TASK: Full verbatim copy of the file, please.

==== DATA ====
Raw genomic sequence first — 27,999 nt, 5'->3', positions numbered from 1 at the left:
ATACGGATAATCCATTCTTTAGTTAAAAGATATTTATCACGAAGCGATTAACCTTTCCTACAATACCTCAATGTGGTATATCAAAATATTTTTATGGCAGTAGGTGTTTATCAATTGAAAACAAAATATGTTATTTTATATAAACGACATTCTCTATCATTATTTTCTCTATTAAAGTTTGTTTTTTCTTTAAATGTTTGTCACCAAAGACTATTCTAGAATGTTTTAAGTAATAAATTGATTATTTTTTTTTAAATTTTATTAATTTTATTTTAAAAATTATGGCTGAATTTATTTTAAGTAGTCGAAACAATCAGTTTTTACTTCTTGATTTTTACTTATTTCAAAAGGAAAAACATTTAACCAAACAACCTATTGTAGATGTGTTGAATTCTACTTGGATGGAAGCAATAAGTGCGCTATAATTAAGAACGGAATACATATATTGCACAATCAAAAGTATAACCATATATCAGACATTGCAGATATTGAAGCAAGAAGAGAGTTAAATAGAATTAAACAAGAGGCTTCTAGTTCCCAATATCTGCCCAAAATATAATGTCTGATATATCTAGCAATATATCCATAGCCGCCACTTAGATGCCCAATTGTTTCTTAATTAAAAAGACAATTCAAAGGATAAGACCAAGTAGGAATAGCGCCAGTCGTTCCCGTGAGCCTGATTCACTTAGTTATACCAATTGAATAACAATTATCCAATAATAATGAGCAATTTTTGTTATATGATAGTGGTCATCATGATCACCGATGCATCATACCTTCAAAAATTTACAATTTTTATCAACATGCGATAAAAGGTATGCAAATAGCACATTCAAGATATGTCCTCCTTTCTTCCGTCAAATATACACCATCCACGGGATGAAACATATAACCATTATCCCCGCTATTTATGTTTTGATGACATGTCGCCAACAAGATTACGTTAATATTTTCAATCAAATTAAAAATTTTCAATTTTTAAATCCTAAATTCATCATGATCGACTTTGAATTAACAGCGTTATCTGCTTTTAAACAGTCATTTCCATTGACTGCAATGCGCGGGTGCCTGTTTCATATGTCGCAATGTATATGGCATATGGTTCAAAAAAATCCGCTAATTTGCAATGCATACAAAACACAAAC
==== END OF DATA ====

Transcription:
Raw genomic sequence first — 27,999 nt, 5'->3', positions numbered from 1 at the left:
ATACGGATAATCCATTCTTTAGTTAAAAGATATTTATCACGAAGCGATTAACCTTTCCTACAATACCTCAATGTGGTATATCAAAATATTTTTATGGCAGTAGGTGTTTATCAATTGAAAACAAAATATGTTATTTTATATAAACGACATTCTCTATCATTATTTTCTCTATTAAAGTTTGTTTTTTCTTTAAATGTTTGTCACCAAAGACTATTCTAGAATGTTTTAAGTAATAAATTGATTATTTTTTTTTAAATTTTATTAATTTTATTTTAAAAATTATGGCTGAATTTATTTTAAGTAGTCGAAACAATCAGTTTTTACTTCTTGATTTTTACTTATTTCAAAAGGAAAAACATTTAACCAAACAACCTATTGTAGATGTGTTGAATTCTACTTGGATGGAAGCAATAAGTGCGCTATAATTAAGAACGGAATACATATATTGCACAATCAAAAGTATAACCATATATCAGACATTGCAGATATTGAAGCAAGAAGAGAGTTAAATAGAATTAAACAAGAGGCTTCTAGTTCCCAATATCTGCCCAAAATATAATGTCTGATATATCTAGCAATATATCCATAGCCGCCACTTAGATGCCCAATTGTTTCTTAATTAAAAAGACAATTCAAAGGATAAGACCAAGTAGGAATAGCGCCAGTCGTTCCCGTGAGCCTGATTCACTTAGTTATACCAATTGAATAACAATTATCCAATAATAATGAGCAATTTTTGTTATATGATAGTGGTCATCATGATCACCGATGCATCATACCTTCAAAAATTTACAATTTTTATCAACATGCGATAAAAGGTATGCAAATAGCACATTCAAGATATGTCCTCCTTTCTTCCGTCAAATATACACCATCCACGGGATGAAACATATAACCATTATCCCCGCTATTTATGTTTTGATGACATGTCGCCAACAAGATTACGTTAATATTTTCAATCAAATTAAAAATTTTCAATTTTTAAATCCTAAATTCATCATGATCGACTTTGAATTAACAGCGTTATCTGCTTTTAAACAGTCATTTCCATTGACTGCAATGCGCGGGTGCCTGTTTCATATGTCGCAATGTATATGGCATATGGTTCAAAAAAATCCGCTAATTTGCAATGCATACAAAACACAAAC